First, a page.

Despite New Orleans’ dismal record, there’s still plenty of incentive to win, considering the Saints remain alive in the playoff hunt. The same can’t be said of Chicago, but how this club finishes should go a long way toward determining the extent of upcoming changes this offseason, whether in personnel, the front office or the coaching staff.

ESPN Bears reporter Michael C. Wright and Saints reporter Mike Triplett break down the matchup:

Wright: Team leaders have called the Saints' effort in the loss to the Carolina Panthers unprofessional, which frankly is odd considering the Saints are still playing for a postseason berth. How is the team handling the situation moving forward because it has the easiest remaining schedule in the league based on average DVOA of opponent?

Triplett: First of all, the Saints’ remaining schedule is pretty meaningless considering the opponent hasn’t mattered much this year. When the Saints have shown up, they’ve beaten the Green Bay Packers by 21 points at home and played great in a win at Pittsburgh, among others. When they haven’t, they’ve been blown out at home by Carolina and Cincinnati, among others. And that’s the point the leaders were getting at when they talked about professionalism. As veteran offensive tackle Zach Strief put it, you can’t just show up and expect to win. They have to treat every game with the same season-on-the-line intensity that they showed in those good games.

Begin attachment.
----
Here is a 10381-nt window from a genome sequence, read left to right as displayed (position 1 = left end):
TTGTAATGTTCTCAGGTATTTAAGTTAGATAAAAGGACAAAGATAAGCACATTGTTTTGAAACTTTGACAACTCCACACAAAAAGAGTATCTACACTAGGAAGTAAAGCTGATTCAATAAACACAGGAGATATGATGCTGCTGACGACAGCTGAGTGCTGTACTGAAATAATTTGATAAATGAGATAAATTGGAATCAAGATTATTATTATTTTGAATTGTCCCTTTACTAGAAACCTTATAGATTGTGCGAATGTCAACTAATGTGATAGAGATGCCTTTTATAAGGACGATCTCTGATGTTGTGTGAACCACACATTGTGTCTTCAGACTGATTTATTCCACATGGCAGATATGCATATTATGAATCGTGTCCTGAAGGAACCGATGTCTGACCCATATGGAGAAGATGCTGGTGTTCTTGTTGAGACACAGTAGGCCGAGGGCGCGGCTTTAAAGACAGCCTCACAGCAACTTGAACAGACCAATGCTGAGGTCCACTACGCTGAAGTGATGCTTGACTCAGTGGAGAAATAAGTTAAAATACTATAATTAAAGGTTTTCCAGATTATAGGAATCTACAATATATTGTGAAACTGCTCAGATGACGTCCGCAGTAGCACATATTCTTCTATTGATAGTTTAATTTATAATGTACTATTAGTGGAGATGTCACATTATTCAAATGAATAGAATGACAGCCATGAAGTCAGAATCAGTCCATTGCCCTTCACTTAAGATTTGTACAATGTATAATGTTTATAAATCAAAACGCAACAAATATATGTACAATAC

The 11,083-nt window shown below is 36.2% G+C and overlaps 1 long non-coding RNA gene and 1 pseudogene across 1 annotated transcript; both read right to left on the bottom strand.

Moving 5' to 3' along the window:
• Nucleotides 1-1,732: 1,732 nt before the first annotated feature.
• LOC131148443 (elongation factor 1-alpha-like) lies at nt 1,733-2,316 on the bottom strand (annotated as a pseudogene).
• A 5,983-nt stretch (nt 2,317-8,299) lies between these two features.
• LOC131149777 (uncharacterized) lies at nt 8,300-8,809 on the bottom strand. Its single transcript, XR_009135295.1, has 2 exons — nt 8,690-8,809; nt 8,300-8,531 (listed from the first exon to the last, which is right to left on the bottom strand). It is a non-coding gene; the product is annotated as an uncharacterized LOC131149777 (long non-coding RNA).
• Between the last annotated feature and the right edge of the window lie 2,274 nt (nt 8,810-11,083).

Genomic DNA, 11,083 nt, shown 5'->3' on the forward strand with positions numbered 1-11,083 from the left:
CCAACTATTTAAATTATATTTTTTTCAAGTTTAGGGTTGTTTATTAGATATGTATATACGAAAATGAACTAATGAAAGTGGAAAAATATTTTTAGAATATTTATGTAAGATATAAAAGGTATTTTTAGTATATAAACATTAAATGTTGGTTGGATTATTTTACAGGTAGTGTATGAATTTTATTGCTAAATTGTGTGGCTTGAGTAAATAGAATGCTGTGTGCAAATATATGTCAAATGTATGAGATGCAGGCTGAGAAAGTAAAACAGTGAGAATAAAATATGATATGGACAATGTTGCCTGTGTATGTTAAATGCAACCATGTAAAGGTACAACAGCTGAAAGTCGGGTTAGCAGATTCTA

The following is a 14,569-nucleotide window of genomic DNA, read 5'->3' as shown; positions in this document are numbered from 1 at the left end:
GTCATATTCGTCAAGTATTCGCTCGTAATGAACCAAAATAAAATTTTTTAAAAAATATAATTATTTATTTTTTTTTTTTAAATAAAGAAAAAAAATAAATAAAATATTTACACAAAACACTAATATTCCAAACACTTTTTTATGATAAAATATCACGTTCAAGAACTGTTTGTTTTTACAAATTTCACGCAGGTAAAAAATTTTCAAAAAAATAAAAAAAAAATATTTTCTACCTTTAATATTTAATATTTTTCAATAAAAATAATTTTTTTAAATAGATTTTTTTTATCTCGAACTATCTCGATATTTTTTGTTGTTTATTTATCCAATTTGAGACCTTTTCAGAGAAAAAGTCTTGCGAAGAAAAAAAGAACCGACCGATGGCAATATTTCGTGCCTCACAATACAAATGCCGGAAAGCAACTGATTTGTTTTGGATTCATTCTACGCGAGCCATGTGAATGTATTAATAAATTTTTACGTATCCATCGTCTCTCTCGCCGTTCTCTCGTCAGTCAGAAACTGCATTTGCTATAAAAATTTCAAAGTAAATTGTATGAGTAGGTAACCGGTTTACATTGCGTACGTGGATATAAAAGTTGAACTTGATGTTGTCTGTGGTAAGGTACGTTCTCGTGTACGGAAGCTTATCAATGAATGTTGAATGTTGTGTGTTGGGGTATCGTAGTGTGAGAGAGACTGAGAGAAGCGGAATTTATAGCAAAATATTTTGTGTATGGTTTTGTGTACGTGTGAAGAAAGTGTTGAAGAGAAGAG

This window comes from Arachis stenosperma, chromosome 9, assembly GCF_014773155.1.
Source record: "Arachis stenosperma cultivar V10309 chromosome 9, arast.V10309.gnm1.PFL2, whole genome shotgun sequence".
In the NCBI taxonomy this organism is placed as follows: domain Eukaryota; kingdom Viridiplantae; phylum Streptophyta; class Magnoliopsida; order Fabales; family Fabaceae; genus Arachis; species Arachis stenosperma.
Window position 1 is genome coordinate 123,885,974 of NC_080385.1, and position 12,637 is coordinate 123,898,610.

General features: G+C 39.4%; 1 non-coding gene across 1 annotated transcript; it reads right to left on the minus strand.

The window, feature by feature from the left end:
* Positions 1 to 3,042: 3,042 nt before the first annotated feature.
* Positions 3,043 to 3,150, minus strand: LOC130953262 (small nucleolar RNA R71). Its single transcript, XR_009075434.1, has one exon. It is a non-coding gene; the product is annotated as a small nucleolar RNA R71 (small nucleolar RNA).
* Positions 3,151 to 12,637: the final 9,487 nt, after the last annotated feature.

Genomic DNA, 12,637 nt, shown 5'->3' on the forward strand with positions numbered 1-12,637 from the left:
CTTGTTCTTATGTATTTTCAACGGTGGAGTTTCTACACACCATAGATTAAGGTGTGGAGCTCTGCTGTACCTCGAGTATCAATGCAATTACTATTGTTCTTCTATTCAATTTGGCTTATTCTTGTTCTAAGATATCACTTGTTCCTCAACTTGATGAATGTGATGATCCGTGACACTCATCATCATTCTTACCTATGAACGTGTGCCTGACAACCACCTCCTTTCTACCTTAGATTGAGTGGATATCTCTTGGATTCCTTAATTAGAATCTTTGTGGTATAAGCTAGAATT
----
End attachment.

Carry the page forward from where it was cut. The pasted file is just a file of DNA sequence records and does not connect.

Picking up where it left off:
Clearly they still have a high ceiling, but the consistency hasn’t been there. The loss to Carolina this past week was extremely disturbing, and it led to a major roster shake-up. There’s clearly no excuse for a lack of urgency at this point.

I obviously haven’t been too impressed by what I’ve seen from the Bears in their recent national TV appearances. And I know how much they’ll miss Marshall. But I still see a lot of talented playmakers on that offense and think they could cause big problems for a Saints defense that is struggling in all areas. Am I wrong?